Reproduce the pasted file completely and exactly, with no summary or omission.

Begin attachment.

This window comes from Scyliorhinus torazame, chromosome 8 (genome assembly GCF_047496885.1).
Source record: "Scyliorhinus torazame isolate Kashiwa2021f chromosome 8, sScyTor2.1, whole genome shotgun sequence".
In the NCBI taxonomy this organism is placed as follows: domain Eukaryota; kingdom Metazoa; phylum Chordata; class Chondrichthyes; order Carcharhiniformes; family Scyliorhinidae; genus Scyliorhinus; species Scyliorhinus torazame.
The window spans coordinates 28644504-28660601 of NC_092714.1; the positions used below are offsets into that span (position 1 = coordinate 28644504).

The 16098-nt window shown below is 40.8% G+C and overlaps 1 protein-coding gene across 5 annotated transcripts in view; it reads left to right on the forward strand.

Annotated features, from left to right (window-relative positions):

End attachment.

This window comes from Scyliorhinus torazame, chromosome 8 (genome assembly GCF_047496885.1).
Source record: "Scyliorhinus torazame isolate Kashiwa2021f chromosome 8, sScyTor2.1, whole genome shotgun sequence".
In the NCBI taxonomy this organism is placed as follows: domain Eukaryota; kingdom Metazoa; phylum Chordata; class Chondrichthyes; order Carcharhiniformes; family Scyliorhinidae; genus Scyliorhinus; species Scyliorhinus torazame.
The window spans coordinates 28644504-28660601 of NC_092714.1; the positions used below are offsets into that span (position 1 = coordinate 28644504).

The 16098-nt window shown below is 40.8% G+C and overlaps 1 protein-coding gene across 5 annotated transcripts in view; it reads left to right on the forward strand.

Annotated features, from left to right (window-relative positions):